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Gothenburg girl's club tackles teenage fighting

Published onsdag 3 april 2013 kl 15.18
Eva Barron, social worker at Guts after school girls' club. Photo: Epp Anderson / Sveriges Radio

Violence between young girls is on the rise in Europe and a new European Union funded project across seven countries is looking for a solution the problem.

Sweden is represented by an after school club for teenage girls in Gothenburg.

“It felt like I was forced to fight. They jumped on me and if I didn’t fight back I would have been a nerd,” Caroline a former student from Angered, a Gothenburg suburb, tells Swedish Radio.

She says she gave as good as she got - If someone punched her she punched them back - and she kicked them and pulled their hair.”

Caroline is now part of a reference group of young girls sharing experiences of how they’ve handled violent encounters in their neighborhood.

They explain how they prepare themselves in the morning for fights during the day – avoiding earrings that could be ripped off and fixing their hair and clothes to limit the chances of getting grabbed and injured in a scrap.

“They have to plan for it because they know it can happen – they never know when girls their at odds with are going to show up,” says Eva Barron, a social worker at the GUTS after school club in Angered.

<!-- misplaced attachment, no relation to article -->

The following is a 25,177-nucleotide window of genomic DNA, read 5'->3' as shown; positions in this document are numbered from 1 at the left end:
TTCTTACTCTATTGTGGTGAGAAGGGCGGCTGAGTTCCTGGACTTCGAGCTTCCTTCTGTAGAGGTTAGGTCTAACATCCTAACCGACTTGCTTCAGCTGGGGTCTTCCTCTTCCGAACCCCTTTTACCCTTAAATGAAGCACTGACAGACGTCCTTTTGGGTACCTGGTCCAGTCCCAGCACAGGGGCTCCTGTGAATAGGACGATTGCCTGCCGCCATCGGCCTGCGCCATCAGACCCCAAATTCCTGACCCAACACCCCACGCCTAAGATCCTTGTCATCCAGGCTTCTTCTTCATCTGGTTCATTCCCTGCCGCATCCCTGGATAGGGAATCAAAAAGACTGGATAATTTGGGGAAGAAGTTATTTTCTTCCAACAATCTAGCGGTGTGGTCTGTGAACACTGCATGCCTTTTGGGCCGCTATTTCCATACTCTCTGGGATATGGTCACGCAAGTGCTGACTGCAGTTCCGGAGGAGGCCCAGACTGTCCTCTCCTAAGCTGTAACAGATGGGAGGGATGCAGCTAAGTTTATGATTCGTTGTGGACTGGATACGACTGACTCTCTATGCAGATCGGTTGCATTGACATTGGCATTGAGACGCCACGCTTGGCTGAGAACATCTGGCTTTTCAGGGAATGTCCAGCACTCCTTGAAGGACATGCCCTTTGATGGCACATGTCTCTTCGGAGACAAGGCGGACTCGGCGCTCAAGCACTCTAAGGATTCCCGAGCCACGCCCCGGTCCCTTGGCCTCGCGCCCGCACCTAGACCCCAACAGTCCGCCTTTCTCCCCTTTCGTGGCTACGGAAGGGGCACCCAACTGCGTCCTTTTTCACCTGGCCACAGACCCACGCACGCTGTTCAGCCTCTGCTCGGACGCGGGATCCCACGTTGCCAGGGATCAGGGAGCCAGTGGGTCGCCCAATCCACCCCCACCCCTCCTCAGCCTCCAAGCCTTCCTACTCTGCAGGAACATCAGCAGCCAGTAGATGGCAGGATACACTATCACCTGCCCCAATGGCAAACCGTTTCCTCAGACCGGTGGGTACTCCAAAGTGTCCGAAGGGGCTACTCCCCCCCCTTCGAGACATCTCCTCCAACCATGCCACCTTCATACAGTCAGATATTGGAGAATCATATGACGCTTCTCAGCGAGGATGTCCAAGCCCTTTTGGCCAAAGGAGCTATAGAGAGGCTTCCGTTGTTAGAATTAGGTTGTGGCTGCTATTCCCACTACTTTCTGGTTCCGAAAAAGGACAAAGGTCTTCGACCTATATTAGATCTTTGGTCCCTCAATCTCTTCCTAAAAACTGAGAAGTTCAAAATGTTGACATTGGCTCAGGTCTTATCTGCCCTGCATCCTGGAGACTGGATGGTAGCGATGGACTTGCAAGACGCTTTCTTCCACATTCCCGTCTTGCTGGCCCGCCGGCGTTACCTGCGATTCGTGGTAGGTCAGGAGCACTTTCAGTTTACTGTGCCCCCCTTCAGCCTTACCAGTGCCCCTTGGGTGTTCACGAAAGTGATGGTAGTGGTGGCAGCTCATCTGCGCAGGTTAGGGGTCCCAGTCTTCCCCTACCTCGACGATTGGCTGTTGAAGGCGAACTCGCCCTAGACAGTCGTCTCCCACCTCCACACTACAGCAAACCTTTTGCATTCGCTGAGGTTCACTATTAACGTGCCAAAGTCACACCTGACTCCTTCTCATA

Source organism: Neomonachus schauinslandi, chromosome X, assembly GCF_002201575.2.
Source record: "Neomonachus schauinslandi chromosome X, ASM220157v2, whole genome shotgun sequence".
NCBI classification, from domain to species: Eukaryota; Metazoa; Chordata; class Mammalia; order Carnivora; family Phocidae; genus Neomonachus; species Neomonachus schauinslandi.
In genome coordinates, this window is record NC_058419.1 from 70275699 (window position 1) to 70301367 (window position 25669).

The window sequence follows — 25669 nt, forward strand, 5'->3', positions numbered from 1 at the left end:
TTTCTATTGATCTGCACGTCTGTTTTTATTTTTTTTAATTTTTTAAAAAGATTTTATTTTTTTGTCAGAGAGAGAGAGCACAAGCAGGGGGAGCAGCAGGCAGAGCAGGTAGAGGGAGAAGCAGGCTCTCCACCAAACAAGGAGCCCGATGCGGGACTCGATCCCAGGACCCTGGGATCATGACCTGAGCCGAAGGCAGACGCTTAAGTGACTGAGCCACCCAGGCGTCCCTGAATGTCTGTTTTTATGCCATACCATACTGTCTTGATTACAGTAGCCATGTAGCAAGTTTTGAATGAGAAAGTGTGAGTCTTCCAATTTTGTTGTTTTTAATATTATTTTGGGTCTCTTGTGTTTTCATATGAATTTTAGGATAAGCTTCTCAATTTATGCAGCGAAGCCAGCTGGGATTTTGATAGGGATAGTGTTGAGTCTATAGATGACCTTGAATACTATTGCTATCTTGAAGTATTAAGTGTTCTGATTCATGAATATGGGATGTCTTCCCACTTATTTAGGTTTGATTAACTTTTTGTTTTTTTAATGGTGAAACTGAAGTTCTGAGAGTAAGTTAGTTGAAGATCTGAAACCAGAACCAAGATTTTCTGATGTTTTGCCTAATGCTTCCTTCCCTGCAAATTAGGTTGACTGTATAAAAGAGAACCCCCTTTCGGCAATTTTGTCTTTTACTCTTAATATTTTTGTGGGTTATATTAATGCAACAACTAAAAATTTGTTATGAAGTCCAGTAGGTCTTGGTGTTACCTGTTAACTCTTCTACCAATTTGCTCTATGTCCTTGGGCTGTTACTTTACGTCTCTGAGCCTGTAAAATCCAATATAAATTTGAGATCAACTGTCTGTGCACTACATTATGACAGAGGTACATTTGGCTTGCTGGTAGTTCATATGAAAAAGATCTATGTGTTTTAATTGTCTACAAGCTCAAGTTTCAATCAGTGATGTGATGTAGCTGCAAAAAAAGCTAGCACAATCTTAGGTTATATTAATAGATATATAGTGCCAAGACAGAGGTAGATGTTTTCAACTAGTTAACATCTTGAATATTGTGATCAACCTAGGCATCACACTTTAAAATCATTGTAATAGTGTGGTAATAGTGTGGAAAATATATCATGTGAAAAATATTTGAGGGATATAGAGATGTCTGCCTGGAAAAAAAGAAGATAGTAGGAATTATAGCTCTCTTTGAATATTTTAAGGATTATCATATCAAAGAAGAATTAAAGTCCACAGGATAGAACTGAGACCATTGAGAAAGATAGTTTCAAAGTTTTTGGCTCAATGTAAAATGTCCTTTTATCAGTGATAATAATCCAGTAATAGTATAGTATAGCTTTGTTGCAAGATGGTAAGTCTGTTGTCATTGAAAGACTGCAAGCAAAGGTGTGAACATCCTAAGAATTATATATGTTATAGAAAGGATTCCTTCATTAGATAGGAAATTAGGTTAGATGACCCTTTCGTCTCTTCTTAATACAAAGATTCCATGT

She is leading the project in Sweden and says that people working with young girls need to get better at spotting the signs that trouble is brewing.

“We have to get better at anticipating things and being able to spot when things are starting to go wrong for them,” she says.

But she adds it's not easy to do.

“It’s hard to know what the signs are that things are going really bad – self harm or attacking other people, she says.

“You can go right through your teens without anyone even noticing the scars on your arms.”

Caroline says she never needed any help but many of the girls she fought with were felt they had nothing to lose.

“They maybe had problems at school, at home or outside the home. And they didn’t always have the words to express it,” she says.

“But they still wanted to be someone through fighting. They felt like the teachers knew that they were already a lost case.”

An international conference on violent girls will be held in Gothenburg and within two years the project plans to create new methods for helping girls with aggression problems.

Our journalism is based on credibility and impartiality. Swedish Radio is independent and not affiliated to any political, religious, financial, public or private interests.
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